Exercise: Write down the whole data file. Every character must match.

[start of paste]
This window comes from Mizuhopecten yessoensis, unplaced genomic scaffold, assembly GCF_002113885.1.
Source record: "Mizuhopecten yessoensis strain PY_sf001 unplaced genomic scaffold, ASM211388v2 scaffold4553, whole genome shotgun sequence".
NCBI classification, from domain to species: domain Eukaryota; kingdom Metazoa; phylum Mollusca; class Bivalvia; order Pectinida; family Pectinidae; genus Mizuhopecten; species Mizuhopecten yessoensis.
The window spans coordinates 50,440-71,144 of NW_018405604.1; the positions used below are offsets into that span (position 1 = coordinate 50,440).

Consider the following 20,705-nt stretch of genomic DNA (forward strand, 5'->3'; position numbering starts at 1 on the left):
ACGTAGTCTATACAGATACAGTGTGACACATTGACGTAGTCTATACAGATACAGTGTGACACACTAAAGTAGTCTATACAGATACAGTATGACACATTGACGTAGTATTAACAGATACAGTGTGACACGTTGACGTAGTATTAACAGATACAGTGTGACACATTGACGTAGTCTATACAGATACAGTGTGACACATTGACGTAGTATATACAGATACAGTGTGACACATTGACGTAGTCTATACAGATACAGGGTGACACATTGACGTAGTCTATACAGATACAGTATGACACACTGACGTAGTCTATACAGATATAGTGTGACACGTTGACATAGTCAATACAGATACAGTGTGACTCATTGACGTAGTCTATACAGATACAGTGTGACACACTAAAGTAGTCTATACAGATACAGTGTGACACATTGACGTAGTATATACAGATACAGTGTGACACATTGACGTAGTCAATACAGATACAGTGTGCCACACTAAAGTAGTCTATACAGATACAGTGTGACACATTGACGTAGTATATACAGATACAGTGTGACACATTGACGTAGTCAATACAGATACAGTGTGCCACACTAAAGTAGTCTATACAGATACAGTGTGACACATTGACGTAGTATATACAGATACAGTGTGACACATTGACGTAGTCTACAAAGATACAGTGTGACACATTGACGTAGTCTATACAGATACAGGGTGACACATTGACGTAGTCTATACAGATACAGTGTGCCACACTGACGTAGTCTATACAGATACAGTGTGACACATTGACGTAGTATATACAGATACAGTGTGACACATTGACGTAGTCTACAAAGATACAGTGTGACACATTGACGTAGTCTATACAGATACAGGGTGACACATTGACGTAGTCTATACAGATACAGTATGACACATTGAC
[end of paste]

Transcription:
This window comes from Mizuhopecten yessoensis, unplaced genomic scaffold, assembly GCF_002113885.1.
Source record: "Mizuhopecten yessoensis strain PY_sf001 unplaced genomic scaffold, ASM211388v2 scaffold4553, whole genome shotgun sequence".
NCBI classification, from domain to species: domain Eukaryota; kingdom Metazoa; phylum Mollusca; class Bivalvia; order Pectinida; family Pectinidae; genus Mizuhopecten; species Mizuhopecten yessoensis.
The window spans coordinates 50,440-71,144 of NW_018405604.1; the positions used below are offsets into that span (position 1 = coordinate 50,440).

Consider the following 20,705-nt stretch of genomic DNA (forward strand, 5'->3'; position numbering starts at 1 on the left):
ACGTAGTCTATACAGATACAGTGTGACACATTGACGTAGTCTATACAGATACAGTGTGACACACTAAAGTAGTCTATACAGATACAGTATGACACATTGACGTAGTATTAACAGATACAGTGTGACACGTTGACGTAGTATTAACAGATACAGTGTGACACATTGACGTAGTCTATACAGATACAGTGTGACACATTGACGTAGTATATACAGATACAGTGTGACACATTGACGTAGTCTATACAGATACAGGGTGACACATTGACGTAGTCTATACAGATACAGTATGACACACTGACGTAGTCTATACAGATATAGTGTGACACGTTGACATAGTCAATACAGATACAGTGTGACTCATTGACGTAGTCTATACAGATACAGTGTGACACACTAAAGTAGTCTATACAGATACAGTGTGACACATTGACGTAGTATATACAGATACAGTGTGACACATTGACGTAGTCAATACAGATACAGTGTGCCACACTAAAGTAGTCTATACAGATACAGTGTGACACATTGACGTAGTATATACAGATACAGTGTGACACATTGACGTAGTCAATACAGATACAGTGTGCCACACTAAAGTAGTCTATACAGATACAGTGTGACACATTGACGTAGTATATACAGATACAGTGTGACACATTGACGTAGTCTACAAAGATACAGTGTGACACATTGACGTAGTCTATACAGATACAGGGTGACACATTGACGTAGTCTATACAGATACAGTGTGCCACACTGACGTAGTCTATACAGATACAGTGTGACACATTGACGTAGTATATACAGATACAGTGTGACACATTGACGTAGTCTACAAAGATACAGTGTGACACATTGACGTAGTCTATACAGATACAGGGTGACACATTGACGTAGTCTATACAGATACAGTATGACACATTGAC